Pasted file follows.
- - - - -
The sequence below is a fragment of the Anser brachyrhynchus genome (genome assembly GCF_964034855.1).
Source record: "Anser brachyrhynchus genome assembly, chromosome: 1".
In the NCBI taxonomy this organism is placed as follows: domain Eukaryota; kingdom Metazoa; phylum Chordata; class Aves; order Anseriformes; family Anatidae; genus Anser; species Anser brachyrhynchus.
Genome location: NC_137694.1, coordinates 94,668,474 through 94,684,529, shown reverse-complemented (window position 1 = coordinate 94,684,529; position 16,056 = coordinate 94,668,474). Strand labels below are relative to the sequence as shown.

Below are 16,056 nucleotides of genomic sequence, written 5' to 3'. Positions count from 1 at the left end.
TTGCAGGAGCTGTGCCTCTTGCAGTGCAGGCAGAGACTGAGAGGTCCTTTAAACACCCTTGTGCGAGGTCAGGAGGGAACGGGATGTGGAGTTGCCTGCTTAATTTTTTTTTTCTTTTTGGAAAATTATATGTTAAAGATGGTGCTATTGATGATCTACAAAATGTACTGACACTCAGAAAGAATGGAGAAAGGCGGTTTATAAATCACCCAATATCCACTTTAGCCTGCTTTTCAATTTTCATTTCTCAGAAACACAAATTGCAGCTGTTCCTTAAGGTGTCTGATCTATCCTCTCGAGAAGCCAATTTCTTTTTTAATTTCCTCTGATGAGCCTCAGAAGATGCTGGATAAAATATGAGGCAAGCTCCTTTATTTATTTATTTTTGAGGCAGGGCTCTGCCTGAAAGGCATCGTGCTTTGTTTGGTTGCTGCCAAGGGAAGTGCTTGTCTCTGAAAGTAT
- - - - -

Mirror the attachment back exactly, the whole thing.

The sequence below is a fragment of the Anser brachyrhynchus genome (genome assembly GCF_964034855.1).
Source record: "Anser brachyrhynchus genome assembly, chromosome: 1".
In the NCBI taxonomy this organism is placed as follows: domain Eukaryota; kingdom Metazoa; phylum Chordata; class Aves; order Anseriformes; family Anatidae; genus Anser; species Anser brachyrhynchus.
Genome location: NC_137694.1, coordinates 94,668,474 through 94,684,529, shown reverse-complemented (window position 1 = coordinate 94,684,529; position 16,056 = coordinate 94,668,474). Strand labels below are relative to the sequence as shown.

Below are 16,056 nucleotides of genomic sequence, written 5' to 3'. Positions count from 1 at the left end.
TTGCAGGAGCTGTGCCTCTTGCAGTGCAGGCAGAGACTGAGAGGTCCTTTAAACACCCTTGTGCGAGGTCAGGAGGGAACGGGATGTGGAGTTGCCTGCTTAATTTTTTTTTTCTTTTTGGAAAATTATATGTTAAAGATGGTGCTATTGATGATCTACAAAATGTACTGACACTCAGAAAGAATGGAGAAAGGCGGTTTATAAATCACCCAATATCCACTTTAGCCTGCTTTTCAATTTTCATTTCTCAGAAACACAAATTGCAGCTGTTCCTTAAGGTGTCTGATCTATCCTCTCGAGAAGCCAATTTCTTTTTTAATTTCCTCTGATGAGCCTCAGAAGATGCTGGATAAAATATGAGGCAAGCTCCTTTATTTATTTATTTTTGAGGCAGGGCTCTGCCTGAAAGGCATCGTGCTTTGTTTGGTTGCTGCCAAGGGAAGTGCTTGTCTCTGAAAGTAT